Abstract This article presents the modeling of a complete bolted connection based on a model with one bolt connecting two or three plates. Initially, the behavior of this model with one bolt is analyzed by comparing it with existing bibliography for 3 different types of applied load: tension, shear and a combination of these two. This model includes all necessary considerations: contacts between the plates and the nut, head and shank of the bolt; contact between the plates, as well as friction between them; and pre-load on the bolt. The model also responds properly to loads parallel and perpendicular to the contact surface between the plates, including prying action effects. These calibrated models are then introduced as super-elements in empty spaces left on the full connection, through a relatively simple process using the finite element software ANSYS®. Upon filling these spaces, two complete connection models are evaluated: one with a single plate and one between two T-stubs. The results obtained with these models are compared with standard forecasts. These two connection types have a practical application in the way they will be analyzed, and also as part of more complex connections: bolted girder splices (in the region of web beam), beam-to-column connections with splice plates or end plate connections, beam splices with end-plates, etc.
Abstract The Hercílio Luz suspension bridge, built in 1926, has been out of service since 1991 due to high corrosion levels and structural element impairment. A complete rehabilitation project was developed which included the replacement of the impaired items and foundation strengthening. For this, an auxiliary structure was employed to support the central span during the rehabilitation process. A carefully studied load transfer process, where the central span loading is transferred from the eye-bar towards the auxiliary structure will be performed. For this purpose, a synchronized jacking sequence will be used, which was predefined by means of numerical model analysis. All structural elements had their designs evaluated and some geometric changes were implemented. This paper presents all the methodology developed in the rehabilitation project of Hercilio Luz bridge, as well as the development stages up to the present date.
RESUMO O objetivo com este estudo foi investigar as características de silagens preparadas com um resíduo seco de padaria hidratado com soro ácido de leite ou água associado ou não à ureia. O experimento foi conduzido em um arranjo fatorial 3 (três níveis de hidratação: 250, 300 e 350 mL kg−1 de subproduto) × 3 (três níveis de aplicação de ureia: 0, 5 e 10 g kg−1 de subproduto) × 2 (dois líquidos usados na hidratação: soro ácido de leite ou água). Mini silos foram utilizados como silos experimentais e permaneceram fechados por 30 dias. Em geral, silagens hidratadas com soro ácido de leite apresentaram maior (P<0,01) produção de ácido lático (19,6 vs. 18,5 g kg−1 de matéria seca [MS]), ácido acético (2,5 vs. 1,8 g kg−1 de MS) e ácido propiônico (8,0 vs. 5,4 g kg−1 de MS), e menores (P<0,05) contagens de fungos (5,35 e 5,01 ufg g−1 de silagem fresca) comparadas às silagens hidratadas com água. A maior hidratação das silagens aumentou a produção total de ácidos (P<0,01) reduzindo os valores de pH; mas o aumento na hidratação reduziu (P<0,01) a recuperação de MS das silagens. Silagens hidratadas com água e soro ácido de leite a 250 mL kg−1 e combinado com 5 e 10 g kg−1 de ureia exibiram maior (P<0,05) recuperação de MS. Silagens de resíduo seco de padaria hidratadas com soro ácido de leite apresentaram melhor padrão fermentativo, podendo representar uma estratégia prática para evitar o descarte de ambos os subprodutos no ambiente.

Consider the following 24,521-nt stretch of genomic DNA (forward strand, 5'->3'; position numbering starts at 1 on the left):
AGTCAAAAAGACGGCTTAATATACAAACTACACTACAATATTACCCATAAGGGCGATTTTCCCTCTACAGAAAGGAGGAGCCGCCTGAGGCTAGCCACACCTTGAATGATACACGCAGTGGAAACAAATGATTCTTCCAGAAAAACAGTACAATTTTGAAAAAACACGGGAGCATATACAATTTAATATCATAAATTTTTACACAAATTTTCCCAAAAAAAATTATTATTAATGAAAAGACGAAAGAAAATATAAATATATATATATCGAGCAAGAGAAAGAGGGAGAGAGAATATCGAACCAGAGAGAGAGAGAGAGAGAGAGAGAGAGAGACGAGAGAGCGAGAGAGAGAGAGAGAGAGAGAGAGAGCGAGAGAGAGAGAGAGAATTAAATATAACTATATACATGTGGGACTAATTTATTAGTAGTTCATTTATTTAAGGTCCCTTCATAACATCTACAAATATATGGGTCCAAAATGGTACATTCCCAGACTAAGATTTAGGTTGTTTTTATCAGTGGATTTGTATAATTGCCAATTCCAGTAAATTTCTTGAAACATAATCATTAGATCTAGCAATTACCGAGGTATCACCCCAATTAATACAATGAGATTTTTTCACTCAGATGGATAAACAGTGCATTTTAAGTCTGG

SUMMARY The objective of this study was to investigate the characteristics of silages prepared with a dry bakery by-product hydrated with acid whey or water associated or not at urea. The trial was a 3 (hydration at three moisture levels: 250, 300, and 350 mL kg−1 of by-product) × 3 (three application rates of urea: 0, 5, and 10 g kg−1 of by-product) × 2 (liquid used at hydration: acid whey or water) factorial arrangement. Mini-silos were used as experimental silos and remained closed for 30 days. Overall, silages hydrated with acid whey had higher (P<0.01) production of lactic (19.6 vs. 18.5 g kg−1 of dry matter [DM]), acetic (2.5 vs. 1.8 g kg−1 of DM) and propionic acid (8.0 vs. 5.4 g kg−1 of DM), and lower (P<0.05) fungi counts (5.35 and 5.01 cfu g−1 of fresh silage) compared to silages hydrated with water. Increased hydration led to the higher production of total acids (P<0.01), decreasing silage pH; but increased hydration reduced DM recovery (P<0.01). Silages hydrated with water and acid whey at 250 mL kg−1 and combined at 5 and 10 g kg−1 of urea exhibited higher DM recovery (P<0.05). Silages of a dry bakery by-product hydrated with acid whey had a better fermentation pattern and could represent a practical strategy to avoid discarding both by-products into environment.